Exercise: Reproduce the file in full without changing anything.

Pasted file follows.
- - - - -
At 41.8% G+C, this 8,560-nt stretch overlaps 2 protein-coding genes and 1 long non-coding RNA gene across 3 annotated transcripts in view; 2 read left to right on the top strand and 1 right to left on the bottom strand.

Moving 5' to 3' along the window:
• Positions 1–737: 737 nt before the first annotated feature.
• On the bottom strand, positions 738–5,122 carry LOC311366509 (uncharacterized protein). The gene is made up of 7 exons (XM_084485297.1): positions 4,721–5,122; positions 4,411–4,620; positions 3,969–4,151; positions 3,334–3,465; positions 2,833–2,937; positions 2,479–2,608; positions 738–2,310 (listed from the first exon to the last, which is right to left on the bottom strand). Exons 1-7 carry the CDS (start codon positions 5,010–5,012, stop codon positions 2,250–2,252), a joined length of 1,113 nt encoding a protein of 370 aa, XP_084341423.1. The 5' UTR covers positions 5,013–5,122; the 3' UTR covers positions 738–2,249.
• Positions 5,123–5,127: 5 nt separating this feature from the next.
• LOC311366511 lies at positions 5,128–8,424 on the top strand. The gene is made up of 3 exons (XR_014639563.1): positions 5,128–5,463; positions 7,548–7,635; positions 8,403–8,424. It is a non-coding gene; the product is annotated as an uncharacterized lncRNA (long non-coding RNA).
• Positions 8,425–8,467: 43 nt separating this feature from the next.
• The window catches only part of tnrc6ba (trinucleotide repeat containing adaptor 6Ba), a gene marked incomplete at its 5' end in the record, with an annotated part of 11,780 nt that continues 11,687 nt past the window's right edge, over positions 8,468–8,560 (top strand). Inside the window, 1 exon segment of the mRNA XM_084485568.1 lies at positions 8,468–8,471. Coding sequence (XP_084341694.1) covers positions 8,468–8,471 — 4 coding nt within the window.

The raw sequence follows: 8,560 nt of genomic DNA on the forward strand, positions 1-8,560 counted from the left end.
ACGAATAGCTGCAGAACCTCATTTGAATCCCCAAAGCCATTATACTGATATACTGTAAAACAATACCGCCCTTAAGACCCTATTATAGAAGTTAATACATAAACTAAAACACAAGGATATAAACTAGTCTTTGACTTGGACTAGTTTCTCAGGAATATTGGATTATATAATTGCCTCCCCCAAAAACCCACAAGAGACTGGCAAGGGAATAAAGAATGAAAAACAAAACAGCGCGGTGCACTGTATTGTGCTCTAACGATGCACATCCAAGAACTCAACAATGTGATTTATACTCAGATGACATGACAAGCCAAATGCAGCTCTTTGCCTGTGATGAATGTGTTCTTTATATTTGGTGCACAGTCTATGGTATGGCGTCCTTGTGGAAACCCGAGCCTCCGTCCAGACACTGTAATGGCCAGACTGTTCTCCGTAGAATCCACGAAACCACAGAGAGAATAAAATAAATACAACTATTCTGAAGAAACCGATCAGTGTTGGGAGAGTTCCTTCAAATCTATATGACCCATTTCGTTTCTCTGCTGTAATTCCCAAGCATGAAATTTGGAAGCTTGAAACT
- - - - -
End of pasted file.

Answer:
At 41.8% G+C, this 8,560-nt stretch overlaps 2 protein-coding genes and 1 long non-coding RNA gene across 3 annotated transcripts in view; 2 read left to right on the top strand and 1 right to left on the bottom strand.

Moving 5' to 3' along the window:
• Positions 1–737: 737 nt before the first annotated feature.
• On the bottom strand, positions 738–5,122 carry LOC311366509 (uncharacterized protein). The gene is made up of 7 exons (XM_084485297.1): positions 4,721–5,122; positions 4,411–4,620; positions 3,969–4,151; positions 3,334–3,465; positions 2,833–2,937; positions 2,479–2,608; positions 738–2,310 (listed from the first exon to the last, which is right to left on the bottom strand). Exons 1-7 carry the CDS (start codon positions 5,010–5,012, stop codon positions 2,250–2,252), a joined length of 1,113 nt encoding a protein of 370 aa, XP_084341423.1. The 5' UTR covers positions 5,013–5,122; the 3' UTR covers positions 738–2,249.
• Positions 5,123–5,127: 5 nt separating this feature from the next.
• LOC311366511 lies at positions 5,128–8,424 on the top strand. The gene is made up of 3 exons (XR_014639563.1): positions 5,128–5,463; positions 7,548–7,635; positions 8,403–8,424. It is a non-coding gene; the product is annotated as an uncharacterized lncRNA (long non-coding RNA).
• Positions 8,425–8,467: 43 nt separating this feature from the next.
• The window catches only part of tnrc6ba (trinucleotide repeat containing adaptor 6Ba), a gene marked incomplete at its 5' end in the record, with an annotated part of 11,780 nt that continues 11,687 nt past the window's right edge, over positions 8,468–8,560 (top strand). Inside the window, 1 exon segment of the mRNA XM_084485568.1 lies at positions 8,468–8,471. Coding sequence (XP_084341694.1) covers positions 8,468–8,471 — 4 coding nt within the window.

The raw sequence follows: 8,560 nt of genomic DNA on the forward strand, positions 1-8,560 counted from the left end.
ACGAATAGCTGCAGAACCTCATTTGAATCCCCAAAGCCATTATACTGATATACTGTAAAACAATACCGCCCTTAAGACCCTATTATAGAAGTTAATACATAAACTAAAACACAAGGATATAAACTAGTCTTTGACTTGGACTAGTTTCTCAGGAATATTGGATTATATAATTGCCTCCCCCAAAAACCCACAAGAGACTGGCAAGGGAATAAAGAATGAAAAACAAAACAGCGCGGTGCACTGTATTGTGCTCTAACGATGCACATCCAAGAACTCAACAATGTGATTTATACTCAGATGACATGACAAGCCAAATGCAGCTCTTTGCCTGTGATGAATGTGTTCTTTATATTTGGTGCACAGTCTATGGTATGGCGTCCTTGTGGAAACCCGAGCCTCCGTCCAGACACTGTAATGGCCAGACTGTTCTCCGTAGAATCCACGAAACCACAGAGAGAATAAAATAAATACAACTATTCTGAAGAAACCGATCAGTGTTGGGAGAGTTCCTTCAAATCTATATGACCCATTTCGTTTCTCTGCTGTAATTCCCAAGCATGAAATTTGGAAGCTTGAAACT